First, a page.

Skip to main content



The Block Party

Chapter 1

Alexandra Fox meant to have only a couple of drinks at the block party. Three, tops.

Oh well. Woman plans, God laughs.

But God didn’t have to put this party together. She did. The neighborhood slogan might as well have been: Go ask Alex, I think she’ll know. Basically a lyric from a sixties drug song. Hence the drink in her hand. If Alice from Wonderland needed pills to function properly—well, Alex from Meadowbrook, Massachusetts, could imbibe some wine.

“What happened to the blue tablecloths?” one neighbor asked.

Alex startled at the sound of her voice.

“Those were so pretty.”

Alex eyed the red tablecloths as if she couldn’t believe their horrible aesthetic. “Hundred percent agree,” she said with just the right touch of disgust. If she’d been able to find the blue ones in her basement, she’d have used those instead. But there was a good chance she’d thrown them out by mistake months ago.

“Such a good call,” Alex continued. “I’ll remember them next year.” She almost made an air kiss to seal the deal, but she wasn’t that drunk yet.

Instead of pointing out what’s not working for you, she thought, perhaps you could have helped me send out the eighteen invites … or put out the food or set up the badminton court. But no—shame on the red tablecloths.

“Oh, you must try Emily’s potato salad,” Alex said in hopes of sending this person away. “Utterly to die for.”

She directed the neighbor’s attention to the folding tables piled high with dessert trays and bowls of chips, which offered crumbs that daring birds would occasionally swoop down to snatch. Platters of meat sizzled in the sun.

Off went the neighbor, and finally Alex had a free moment to herself, nobody asking for anything, which meant she could drink from her red Solo cup in peace.

Tomorrow she’d restart her sobriety. Worse things had happened. It wouldn’t be a big problem as long as she could avoid her husband, Nick—at least until she sobered up.

Sounds of children at play filled the air, while their respective parents chatted in clusters or lounged on beach chairs dotting the island of the cul-de-sac. Alex resisted the urge to scoff.

If you all knew what I know, she thought, almost grinning at the idea, you’d be running from this party as fast as you could, not playing cornhole, that’s for sure.

She felt a gentle tug on the back of her shirt. Turning, she set her blurry vision on a young girl who lived four doors down on Alton Road. She knew the face, but for the life of her couldn’t remember this child’s name.

“Are the hot dogs ready yet?” asked the little girl—or was it girls? Was she seeing double?


Alex pointed at the distant row of grills manned by a line of sweaty dads. “How am I supposed to know if the hot dogs are done, sweetheart?” she said. “I’m not working the grill, am I?”

The little girl’s eyes went wide. Alex feared the child might burst into tears. She hadn’t meant to be unkind, just factual. The approach worked well with her divorce mediation clients, but was obviously less effective with a kid at a neighborhood barbecue.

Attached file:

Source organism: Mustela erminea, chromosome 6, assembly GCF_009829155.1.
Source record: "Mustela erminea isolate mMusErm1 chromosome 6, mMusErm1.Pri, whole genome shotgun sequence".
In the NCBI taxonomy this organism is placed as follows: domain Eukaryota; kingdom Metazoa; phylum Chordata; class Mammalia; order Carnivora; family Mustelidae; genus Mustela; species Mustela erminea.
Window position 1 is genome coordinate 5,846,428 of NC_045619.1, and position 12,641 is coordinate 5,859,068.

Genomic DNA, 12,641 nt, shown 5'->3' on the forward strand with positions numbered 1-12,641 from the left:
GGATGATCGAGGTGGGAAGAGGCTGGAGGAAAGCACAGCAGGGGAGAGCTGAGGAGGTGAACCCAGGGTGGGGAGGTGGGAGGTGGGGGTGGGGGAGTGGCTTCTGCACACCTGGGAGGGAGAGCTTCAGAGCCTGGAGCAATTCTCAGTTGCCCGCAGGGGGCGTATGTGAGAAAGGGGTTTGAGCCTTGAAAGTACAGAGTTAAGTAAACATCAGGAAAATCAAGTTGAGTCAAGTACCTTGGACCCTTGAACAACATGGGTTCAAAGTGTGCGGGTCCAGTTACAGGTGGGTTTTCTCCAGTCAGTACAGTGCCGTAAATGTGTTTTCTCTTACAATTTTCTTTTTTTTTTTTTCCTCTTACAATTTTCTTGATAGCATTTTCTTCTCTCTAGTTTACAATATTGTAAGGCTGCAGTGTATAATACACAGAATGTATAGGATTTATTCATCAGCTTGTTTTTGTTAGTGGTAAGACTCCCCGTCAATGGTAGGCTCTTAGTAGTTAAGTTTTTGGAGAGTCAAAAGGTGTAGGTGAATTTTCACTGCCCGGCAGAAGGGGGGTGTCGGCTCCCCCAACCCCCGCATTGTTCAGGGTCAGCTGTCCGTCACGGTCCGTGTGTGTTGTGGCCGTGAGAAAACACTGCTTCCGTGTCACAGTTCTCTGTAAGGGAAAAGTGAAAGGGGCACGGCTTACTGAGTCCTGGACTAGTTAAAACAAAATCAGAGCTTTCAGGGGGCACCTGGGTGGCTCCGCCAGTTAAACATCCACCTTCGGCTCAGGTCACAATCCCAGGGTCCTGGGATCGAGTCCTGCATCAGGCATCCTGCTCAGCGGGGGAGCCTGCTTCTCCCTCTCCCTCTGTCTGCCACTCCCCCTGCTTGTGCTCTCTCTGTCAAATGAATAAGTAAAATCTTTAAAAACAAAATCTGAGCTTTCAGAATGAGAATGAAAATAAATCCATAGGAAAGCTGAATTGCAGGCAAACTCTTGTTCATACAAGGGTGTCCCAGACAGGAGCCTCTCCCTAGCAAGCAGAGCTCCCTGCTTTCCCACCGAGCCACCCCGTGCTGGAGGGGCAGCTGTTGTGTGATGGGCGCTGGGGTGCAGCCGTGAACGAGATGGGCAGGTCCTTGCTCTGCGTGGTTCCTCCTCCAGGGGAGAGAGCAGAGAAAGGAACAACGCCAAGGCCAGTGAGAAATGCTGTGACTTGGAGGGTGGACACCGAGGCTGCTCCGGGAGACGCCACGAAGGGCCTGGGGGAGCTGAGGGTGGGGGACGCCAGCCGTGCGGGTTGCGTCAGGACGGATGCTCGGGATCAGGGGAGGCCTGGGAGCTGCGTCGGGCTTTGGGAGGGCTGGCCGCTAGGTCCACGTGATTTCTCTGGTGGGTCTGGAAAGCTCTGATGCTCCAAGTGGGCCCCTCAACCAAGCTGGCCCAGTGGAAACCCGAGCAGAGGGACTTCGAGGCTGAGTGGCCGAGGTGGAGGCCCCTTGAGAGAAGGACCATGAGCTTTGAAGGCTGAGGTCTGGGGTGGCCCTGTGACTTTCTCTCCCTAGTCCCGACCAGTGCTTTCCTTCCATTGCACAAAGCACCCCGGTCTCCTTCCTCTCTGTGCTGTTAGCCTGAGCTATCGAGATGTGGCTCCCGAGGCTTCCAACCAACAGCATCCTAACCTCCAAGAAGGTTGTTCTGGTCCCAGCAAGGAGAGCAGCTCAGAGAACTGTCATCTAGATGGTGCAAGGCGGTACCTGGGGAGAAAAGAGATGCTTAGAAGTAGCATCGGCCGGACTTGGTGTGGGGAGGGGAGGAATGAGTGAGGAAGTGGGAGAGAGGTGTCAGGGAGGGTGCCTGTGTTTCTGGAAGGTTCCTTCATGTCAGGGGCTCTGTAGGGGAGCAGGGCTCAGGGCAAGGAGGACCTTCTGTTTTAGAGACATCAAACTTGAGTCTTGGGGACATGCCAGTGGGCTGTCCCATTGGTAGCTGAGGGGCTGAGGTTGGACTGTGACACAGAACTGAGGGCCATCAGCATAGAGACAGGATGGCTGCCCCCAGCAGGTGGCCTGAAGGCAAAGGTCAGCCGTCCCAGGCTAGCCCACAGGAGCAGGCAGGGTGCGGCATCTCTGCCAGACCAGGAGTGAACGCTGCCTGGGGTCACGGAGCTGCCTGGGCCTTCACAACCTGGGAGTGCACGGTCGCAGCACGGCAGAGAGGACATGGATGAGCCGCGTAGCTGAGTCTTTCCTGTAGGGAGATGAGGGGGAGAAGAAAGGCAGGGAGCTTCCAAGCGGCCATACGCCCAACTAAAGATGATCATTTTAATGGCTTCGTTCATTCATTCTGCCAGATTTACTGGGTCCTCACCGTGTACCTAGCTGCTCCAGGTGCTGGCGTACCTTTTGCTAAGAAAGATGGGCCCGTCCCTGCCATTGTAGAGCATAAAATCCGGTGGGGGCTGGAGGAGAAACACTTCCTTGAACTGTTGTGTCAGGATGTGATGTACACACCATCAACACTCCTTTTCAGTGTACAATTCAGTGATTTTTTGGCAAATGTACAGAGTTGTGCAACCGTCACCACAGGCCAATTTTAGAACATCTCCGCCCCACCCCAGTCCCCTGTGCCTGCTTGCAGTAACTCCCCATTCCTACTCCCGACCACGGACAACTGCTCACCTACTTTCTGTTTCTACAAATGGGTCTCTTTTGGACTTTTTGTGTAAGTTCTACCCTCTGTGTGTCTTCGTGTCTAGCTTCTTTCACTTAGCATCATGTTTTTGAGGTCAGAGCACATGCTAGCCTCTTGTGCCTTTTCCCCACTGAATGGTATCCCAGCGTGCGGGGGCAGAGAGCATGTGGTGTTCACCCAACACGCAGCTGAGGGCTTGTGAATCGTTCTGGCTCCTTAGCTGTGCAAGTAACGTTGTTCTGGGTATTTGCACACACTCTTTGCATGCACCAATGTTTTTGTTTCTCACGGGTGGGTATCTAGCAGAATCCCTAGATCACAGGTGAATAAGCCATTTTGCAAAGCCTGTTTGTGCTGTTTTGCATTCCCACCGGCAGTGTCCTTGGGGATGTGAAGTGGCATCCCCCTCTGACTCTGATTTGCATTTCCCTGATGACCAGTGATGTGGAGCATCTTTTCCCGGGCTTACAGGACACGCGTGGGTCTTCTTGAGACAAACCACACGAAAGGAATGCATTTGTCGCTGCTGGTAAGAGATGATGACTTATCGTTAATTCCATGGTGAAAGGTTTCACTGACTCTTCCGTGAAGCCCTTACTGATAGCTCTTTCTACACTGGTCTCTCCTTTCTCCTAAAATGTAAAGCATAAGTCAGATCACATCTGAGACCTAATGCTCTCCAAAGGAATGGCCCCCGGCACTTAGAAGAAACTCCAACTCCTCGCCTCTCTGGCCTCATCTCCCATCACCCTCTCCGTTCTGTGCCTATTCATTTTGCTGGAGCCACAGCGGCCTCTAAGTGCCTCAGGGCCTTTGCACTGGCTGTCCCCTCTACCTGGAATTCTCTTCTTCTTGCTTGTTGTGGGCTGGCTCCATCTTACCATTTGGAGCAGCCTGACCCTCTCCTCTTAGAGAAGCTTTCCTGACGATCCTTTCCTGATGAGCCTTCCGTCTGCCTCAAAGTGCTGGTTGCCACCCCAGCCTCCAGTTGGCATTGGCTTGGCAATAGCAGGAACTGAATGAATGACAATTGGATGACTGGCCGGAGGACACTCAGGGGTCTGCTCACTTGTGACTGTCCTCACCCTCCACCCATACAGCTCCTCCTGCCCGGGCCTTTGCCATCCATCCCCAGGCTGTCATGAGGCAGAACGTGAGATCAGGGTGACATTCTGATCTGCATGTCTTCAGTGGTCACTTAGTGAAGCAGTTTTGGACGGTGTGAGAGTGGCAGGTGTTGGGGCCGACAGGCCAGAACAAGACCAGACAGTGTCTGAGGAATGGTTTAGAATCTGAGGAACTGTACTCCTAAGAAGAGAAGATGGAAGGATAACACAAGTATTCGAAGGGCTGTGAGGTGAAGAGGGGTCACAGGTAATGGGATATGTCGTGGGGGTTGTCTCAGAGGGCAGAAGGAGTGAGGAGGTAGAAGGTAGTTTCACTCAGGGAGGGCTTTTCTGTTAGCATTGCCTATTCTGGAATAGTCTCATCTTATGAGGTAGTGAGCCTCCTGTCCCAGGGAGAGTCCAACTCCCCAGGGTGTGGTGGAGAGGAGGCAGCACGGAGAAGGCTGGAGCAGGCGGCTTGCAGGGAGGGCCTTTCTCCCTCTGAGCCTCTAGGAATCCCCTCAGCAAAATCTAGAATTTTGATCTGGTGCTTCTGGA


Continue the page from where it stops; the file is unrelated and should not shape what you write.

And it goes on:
“Come with me,” she said, her voice cheerier.

Molly. This girl’s name is Molly Sanders. There. Not drunk.

She took the girl’s hand. The child’s flimsy grip made it easier to stay upright. “We’ll go check on the hot dogs together.”

A blaze of sunshine coaxed beads of sweat onto Alex’s skin. Water. I need water.

The hot dogs on the grill were in fact done. Alex was not. She reached into the kiddie pool and fished about the icy depths, eventually retrieving a pony-size plastic bottle of white wine. She filled her red cup almost to the brim. She also got herself a bottle of water, as if that might even things out.

Alex kept an eye out for Nick. They hadn’t spoken much since their big fight two days ago. As luck would have it, she’d picked the grill farthest from the rattan tiki bar. Behind that bar, Nick Fox mixed the more elaborate cocktails, none of which he’d have permitted Alex to drink. Good thing she’d stocked the bar for him that morning. He had promised to do it but didn’t, leaving her to do the job. She felt more than deserving of the drink she’d helped herself to in the process. Didn’t matter that it was before noon. The freestanding structure, one Nick had bought at a flea market some years back, leaned to one side as if it were about to topple over.

Alex could relate.

This would be her last glass until the evening, she promised herself. Water and coffee from now until then. She was still fully functional. She could carry on a conversation. Nobody was looking at her funny, were they?

The street was quite active now and would stay that way late into the evening. If Alex paced herself—steering clear of Nick, of course—she could party with her neighbors to her heart’s content.

Copyright © 2023 by J.D. Publications LLC

The Block Party
by by Jamie Day